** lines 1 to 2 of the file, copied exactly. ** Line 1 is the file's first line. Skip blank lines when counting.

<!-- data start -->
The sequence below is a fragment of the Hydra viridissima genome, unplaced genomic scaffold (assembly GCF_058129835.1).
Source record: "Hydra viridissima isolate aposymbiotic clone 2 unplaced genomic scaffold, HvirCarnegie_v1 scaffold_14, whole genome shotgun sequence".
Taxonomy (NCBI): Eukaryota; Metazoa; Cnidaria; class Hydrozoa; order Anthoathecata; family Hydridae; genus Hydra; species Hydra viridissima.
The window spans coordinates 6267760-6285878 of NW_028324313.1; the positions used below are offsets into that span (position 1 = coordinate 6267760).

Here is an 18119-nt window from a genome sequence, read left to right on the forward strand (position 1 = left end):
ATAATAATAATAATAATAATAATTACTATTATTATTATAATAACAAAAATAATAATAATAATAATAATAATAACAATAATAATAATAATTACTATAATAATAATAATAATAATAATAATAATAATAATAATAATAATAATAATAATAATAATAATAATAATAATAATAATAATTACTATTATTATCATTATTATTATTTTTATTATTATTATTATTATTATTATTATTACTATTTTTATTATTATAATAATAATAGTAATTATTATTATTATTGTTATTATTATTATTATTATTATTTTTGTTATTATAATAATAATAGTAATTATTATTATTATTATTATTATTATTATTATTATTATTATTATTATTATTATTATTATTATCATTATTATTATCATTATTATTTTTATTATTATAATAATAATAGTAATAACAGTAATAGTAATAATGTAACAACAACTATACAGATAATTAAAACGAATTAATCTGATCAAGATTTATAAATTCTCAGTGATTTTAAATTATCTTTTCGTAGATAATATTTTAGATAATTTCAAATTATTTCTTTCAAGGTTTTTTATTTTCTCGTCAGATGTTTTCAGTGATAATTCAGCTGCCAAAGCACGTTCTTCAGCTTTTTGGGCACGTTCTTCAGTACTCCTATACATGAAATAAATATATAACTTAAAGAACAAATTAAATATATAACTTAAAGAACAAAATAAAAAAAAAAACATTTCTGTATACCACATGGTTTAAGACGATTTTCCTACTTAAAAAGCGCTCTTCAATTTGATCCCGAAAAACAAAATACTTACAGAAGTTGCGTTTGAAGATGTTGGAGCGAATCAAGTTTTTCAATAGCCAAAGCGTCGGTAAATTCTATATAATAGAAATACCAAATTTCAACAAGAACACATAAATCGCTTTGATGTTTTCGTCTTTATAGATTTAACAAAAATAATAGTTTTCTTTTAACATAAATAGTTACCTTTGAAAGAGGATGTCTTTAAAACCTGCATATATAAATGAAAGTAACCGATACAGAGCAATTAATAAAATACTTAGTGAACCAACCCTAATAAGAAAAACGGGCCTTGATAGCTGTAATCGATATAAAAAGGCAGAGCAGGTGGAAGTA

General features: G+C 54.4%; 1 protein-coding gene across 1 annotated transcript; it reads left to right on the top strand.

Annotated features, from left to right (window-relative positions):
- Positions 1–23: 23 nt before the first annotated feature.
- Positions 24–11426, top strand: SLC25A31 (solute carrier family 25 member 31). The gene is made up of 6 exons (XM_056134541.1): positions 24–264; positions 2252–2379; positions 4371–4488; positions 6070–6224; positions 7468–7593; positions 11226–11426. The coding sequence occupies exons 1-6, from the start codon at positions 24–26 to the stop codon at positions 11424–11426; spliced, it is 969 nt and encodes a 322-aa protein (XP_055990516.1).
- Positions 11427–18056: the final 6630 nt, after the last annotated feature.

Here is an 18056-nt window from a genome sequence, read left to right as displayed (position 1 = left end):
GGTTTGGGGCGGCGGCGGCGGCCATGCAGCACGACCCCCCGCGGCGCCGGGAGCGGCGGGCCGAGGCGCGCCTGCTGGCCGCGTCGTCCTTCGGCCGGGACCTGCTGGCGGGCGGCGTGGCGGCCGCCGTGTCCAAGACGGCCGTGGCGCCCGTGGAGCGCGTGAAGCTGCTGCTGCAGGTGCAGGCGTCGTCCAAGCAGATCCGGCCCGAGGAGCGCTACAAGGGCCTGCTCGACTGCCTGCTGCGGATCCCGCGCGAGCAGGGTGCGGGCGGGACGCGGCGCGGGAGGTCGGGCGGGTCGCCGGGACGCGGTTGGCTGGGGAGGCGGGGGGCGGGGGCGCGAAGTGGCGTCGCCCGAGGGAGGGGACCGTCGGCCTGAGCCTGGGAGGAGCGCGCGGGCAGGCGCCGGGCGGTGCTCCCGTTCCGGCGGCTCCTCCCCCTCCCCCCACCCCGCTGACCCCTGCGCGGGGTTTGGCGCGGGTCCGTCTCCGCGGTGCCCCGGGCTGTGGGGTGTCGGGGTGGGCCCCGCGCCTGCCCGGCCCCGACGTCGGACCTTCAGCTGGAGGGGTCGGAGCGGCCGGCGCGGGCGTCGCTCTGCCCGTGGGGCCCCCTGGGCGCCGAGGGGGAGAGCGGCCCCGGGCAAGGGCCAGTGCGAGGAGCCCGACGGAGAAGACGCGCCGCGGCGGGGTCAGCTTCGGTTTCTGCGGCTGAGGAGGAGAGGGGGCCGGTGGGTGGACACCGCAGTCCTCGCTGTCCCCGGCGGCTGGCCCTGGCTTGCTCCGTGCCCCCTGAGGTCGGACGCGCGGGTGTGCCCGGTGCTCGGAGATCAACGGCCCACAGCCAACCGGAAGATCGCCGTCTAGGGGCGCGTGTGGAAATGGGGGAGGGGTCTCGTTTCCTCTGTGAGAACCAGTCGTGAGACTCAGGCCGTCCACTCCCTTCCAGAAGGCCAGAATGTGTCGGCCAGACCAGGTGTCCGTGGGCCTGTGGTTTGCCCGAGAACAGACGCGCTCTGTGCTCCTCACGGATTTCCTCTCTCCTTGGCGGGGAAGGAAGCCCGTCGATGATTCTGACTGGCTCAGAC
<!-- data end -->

The sequence below is a fragment of the Hydra viridissima genome, unplaced genomic scaffold (assembly GCF_058129835.1).
Source record: "Hydra viridissima isolate aposymbiotic clone 2 unplaced genomic scaffold, HvirCarnegie_v1 scaffold_14, whole genome shotgun sequence".